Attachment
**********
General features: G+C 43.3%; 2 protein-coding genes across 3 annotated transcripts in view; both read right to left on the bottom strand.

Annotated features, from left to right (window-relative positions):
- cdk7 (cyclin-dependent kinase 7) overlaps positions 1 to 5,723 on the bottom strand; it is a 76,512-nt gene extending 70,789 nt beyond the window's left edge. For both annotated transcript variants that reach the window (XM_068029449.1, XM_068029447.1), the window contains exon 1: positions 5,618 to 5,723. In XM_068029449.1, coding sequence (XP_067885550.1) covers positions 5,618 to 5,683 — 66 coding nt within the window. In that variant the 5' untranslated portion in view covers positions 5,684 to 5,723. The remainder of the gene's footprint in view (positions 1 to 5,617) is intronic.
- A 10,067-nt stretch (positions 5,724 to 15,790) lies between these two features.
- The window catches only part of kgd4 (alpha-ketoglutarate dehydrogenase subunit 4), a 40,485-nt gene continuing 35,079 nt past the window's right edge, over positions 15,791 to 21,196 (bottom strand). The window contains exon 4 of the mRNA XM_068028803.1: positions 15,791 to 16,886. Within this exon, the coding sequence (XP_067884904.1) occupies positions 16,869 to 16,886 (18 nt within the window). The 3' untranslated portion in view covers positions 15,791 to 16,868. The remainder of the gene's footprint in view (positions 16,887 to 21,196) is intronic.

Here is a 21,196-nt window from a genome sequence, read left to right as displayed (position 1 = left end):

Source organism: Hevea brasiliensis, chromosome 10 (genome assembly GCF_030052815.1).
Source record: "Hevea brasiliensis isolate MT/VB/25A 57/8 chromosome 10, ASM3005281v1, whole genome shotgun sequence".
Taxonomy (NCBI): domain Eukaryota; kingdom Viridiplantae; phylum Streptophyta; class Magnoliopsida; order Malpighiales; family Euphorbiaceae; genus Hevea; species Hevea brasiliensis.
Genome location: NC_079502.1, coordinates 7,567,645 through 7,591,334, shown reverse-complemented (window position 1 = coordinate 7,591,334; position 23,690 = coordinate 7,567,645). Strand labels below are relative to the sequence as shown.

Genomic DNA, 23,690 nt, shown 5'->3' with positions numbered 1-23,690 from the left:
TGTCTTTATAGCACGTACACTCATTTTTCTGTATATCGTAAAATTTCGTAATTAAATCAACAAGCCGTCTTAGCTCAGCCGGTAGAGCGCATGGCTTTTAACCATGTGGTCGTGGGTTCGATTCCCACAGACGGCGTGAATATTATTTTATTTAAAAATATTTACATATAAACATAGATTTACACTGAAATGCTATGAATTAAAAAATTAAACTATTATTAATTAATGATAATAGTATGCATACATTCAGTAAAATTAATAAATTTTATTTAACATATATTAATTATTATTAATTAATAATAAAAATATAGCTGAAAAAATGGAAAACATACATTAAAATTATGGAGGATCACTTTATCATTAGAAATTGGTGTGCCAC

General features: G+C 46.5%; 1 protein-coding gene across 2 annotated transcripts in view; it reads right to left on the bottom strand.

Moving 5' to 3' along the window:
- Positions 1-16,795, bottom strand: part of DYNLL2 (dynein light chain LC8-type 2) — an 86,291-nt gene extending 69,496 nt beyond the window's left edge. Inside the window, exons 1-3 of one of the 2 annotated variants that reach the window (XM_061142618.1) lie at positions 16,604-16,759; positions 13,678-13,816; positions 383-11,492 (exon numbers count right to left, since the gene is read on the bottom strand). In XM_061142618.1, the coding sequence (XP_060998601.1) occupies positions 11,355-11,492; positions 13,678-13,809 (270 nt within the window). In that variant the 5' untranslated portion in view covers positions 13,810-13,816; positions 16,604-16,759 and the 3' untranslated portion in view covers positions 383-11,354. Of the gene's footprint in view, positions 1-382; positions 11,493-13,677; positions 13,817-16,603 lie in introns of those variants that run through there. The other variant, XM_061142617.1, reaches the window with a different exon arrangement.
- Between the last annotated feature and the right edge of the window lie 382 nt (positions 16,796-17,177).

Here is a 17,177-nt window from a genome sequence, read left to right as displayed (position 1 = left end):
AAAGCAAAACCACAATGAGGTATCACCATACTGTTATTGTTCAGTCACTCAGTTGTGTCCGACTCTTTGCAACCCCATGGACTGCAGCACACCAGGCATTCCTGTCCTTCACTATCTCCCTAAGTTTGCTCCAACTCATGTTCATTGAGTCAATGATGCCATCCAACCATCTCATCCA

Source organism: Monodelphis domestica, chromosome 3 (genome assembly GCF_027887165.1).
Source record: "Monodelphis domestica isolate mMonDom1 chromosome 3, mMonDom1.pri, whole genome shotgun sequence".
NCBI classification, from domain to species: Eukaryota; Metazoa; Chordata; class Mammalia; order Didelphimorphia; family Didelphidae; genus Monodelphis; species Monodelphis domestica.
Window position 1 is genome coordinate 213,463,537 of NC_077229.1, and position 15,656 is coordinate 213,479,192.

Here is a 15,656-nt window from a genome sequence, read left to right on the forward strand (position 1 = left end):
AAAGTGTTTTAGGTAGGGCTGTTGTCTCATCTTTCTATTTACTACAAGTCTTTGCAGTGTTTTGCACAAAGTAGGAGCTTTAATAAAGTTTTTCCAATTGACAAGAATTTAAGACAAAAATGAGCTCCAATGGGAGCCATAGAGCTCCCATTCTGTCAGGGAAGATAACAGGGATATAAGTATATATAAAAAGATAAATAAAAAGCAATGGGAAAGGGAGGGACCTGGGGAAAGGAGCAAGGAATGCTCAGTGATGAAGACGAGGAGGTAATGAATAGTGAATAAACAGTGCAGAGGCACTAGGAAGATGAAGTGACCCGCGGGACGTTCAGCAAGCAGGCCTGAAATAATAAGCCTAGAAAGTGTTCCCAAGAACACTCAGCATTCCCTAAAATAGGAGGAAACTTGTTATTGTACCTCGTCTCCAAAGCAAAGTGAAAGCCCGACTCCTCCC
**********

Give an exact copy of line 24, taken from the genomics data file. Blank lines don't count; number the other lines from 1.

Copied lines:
AAAGTGTTTTAGGTAGGGCTGTTGTCTCATCTTTCTATTTACTACAAGTCTTTGCAGTGTTTTGCACAAAGTAGGAGCTTTAATAAAGTTTTTCCAATTGACAAGAATTTAAGACAAAAATGAGCTCCAATGGGAGCCATAGAGCTCCCATTCTGTCAGGGAAGATAACAGGGATATAAGTATATATAAAAAGATAAATAAAAAGCAATGGGAAAGGGAGGGACCTGGGGAAAGGAGCAAGGAATGCTCAGTGATGAAGACGAGGAGGTAATGAATAGTGAATAAACAGTGCAGAGGCACTAGGAAGATGAAGTGACCCGCGGGACGTTCAGCAAGCAGGCCTGAAATAATAAGCCTAGAAAGTGTTCCCAAGAACACTCAGCATTCCCTAAAATAGGAGGAAACTTGTTATTGTACCTCGTCTCCAAAGCAAAGTGAAAGCCCGACTCCTCCC